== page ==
Friday, April 7, 2017

No Spring in Your step?


At the first opportunity in spring, I'm out there poking away at the compost heap to see if it moves. If it does it means the frost is out of it, so I run to the shed and fetch a fork to give it an enthusiastic turning. Then I spend the rest of the week walking funny and cursing the compost heap, when it's really my own fault for letting myself get out of shape.

I've been finding that as each year goes by it's getting harder to stay in shape, so I came up with a great idea. This winter I cleaned up the garage and turned it into my very own garden gym. It was easy. I tied a couple of bricks to a shovel, and I hooked up a rake to the wall with a bungee cord. Now I can stand there for hours pretending I'm digging the veggie garden over or cleaning up the lawn.

That's not all. I developed a whole range of exercises to simulate yard work. One of the harder jobs in the yard is pushing a wheelbarrow. I wanted to bring Wally (my faithful wheelbarrow) in to wheel around the garage but there isn't enough room. I solved that by substituting a couple of pails for Wally and I carry them back and forth instead. When I get the hang of it I'll put something in the pails instead of pretending Wally's empty.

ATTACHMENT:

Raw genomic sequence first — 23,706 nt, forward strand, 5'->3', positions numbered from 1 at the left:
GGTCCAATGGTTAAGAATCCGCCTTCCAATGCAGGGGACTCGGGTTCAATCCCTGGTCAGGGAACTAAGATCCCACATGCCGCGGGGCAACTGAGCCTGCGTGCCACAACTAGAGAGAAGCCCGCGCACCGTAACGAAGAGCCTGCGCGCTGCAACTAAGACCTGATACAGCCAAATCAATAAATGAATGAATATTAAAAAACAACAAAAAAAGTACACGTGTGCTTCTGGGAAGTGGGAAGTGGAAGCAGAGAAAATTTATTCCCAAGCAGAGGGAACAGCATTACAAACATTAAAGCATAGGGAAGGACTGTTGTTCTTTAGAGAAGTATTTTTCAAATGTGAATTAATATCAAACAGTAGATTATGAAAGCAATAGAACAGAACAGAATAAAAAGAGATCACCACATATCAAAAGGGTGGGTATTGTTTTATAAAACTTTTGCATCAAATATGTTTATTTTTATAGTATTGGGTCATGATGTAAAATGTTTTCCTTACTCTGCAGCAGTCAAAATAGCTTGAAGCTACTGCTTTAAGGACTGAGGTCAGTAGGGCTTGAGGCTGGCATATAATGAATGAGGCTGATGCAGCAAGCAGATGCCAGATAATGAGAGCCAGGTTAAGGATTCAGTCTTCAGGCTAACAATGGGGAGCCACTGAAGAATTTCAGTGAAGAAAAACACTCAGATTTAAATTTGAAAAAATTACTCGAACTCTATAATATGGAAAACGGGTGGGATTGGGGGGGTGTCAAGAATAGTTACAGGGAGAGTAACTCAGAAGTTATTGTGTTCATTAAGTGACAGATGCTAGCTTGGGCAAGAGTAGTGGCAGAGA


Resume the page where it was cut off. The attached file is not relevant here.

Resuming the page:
I discovered another exercise quite by chance. I was in the gym doing some bungee raking and hadn't quite got the hang of it. I had the rake pulled to the limit when it slipped out of my hand and boinged around the garage. Dangerous? I'll say. It slapped me in the head a couple of times before raking everything off the shelf where I store all my odds and ends. Two hours of simulated weeding as I cleaned them up was easily as effective, and exciting, as the real thing.

Yes, the garden gym works great; however, being cooped up in the garage without the distractions of nature I've discovered a whole new perspective on what I'm actually doing to myself out there in the yard every spring. After a few weeks of working out I've come to realize how much stress I actually put my poor body through. No wonder it's always grumbling.

I now believe that gardening is just as gruelling as any sport. Why, maybe gardening should be in the Olympics. That would be so thrilling. Can you imagine the spine-tingling tension of a topiary competition, or the excitement of competitive weeding? And let's not forget the sheer titillation of questionable garden clothing. But then I suppose there'd be the usual scandal over the use of illegal growth hormones (that will be a biggie, I'm sure), and we'd have to watch those hokey interviews with the medallists: "I owe it all to my pony, Jenny, for providing me with what it takes to grow healthy plants." Meanwhile the medallists will all be standing there holding shovels and wearing shrink-wrapped spandex with the logos of huge fertilizer companies plastered over them.

Maybe not. Maybe I'll skip today's workout and give the compost heap a poke instead -- ooh,ooh.

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